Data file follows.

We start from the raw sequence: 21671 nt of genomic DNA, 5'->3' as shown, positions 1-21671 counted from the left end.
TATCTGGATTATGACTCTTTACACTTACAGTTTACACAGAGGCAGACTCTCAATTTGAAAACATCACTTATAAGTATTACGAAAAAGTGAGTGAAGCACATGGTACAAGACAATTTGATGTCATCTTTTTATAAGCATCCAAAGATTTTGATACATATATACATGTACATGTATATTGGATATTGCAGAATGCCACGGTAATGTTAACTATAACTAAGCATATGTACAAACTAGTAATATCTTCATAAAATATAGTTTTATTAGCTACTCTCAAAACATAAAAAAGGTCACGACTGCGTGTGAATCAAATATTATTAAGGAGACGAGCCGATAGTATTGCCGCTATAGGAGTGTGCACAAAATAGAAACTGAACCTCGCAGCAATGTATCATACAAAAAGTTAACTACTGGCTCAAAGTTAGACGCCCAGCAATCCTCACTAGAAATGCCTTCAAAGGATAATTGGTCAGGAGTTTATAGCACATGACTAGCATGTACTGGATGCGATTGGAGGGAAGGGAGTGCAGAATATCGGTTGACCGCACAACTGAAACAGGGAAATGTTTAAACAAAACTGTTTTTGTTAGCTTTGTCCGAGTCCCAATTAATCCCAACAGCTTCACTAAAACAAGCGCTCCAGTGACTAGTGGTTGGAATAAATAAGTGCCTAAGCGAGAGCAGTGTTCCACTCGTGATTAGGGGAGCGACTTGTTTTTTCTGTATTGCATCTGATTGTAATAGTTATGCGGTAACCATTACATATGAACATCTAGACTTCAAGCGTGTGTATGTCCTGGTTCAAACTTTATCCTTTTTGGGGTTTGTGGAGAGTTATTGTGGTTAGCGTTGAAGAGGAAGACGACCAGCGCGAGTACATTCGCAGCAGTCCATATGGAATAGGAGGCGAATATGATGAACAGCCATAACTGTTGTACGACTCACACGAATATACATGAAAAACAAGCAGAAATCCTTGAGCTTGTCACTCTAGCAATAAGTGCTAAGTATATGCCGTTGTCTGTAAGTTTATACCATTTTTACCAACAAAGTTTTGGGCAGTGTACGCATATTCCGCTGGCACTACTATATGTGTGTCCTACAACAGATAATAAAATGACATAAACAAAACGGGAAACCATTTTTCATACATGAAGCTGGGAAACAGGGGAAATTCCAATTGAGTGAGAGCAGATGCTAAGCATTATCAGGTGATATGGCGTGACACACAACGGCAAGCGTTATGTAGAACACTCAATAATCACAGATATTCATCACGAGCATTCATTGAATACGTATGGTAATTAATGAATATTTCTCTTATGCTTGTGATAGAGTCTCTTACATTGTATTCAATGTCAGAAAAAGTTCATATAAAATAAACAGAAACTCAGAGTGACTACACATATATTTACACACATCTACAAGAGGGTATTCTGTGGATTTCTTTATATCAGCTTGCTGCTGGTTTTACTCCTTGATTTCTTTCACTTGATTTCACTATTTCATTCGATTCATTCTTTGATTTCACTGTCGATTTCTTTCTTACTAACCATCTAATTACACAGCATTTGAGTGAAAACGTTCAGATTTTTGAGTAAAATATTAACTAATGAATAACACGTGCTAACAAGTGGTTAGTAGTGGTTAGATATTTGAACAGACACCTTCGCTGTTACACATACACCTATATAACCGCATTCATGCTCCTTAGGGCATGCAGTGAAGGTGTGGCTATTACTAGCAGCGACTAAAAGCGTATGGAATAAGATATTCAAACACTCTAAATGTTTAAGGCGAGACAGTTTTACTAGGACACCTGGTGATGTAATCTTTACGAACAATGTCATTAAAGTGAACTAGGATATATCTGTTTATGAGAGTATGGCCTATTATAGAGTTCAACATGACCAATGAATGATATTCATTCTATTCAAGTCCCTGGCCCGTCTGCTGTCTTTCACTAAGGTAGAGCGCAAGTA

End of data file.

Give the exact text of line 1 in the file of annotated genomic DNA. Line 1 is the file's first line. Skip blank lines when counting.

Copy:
We start from the raw sequence: 21671 nt of genomic DNA, 5'->3' as shown, positions 1-21671 counted from the left end.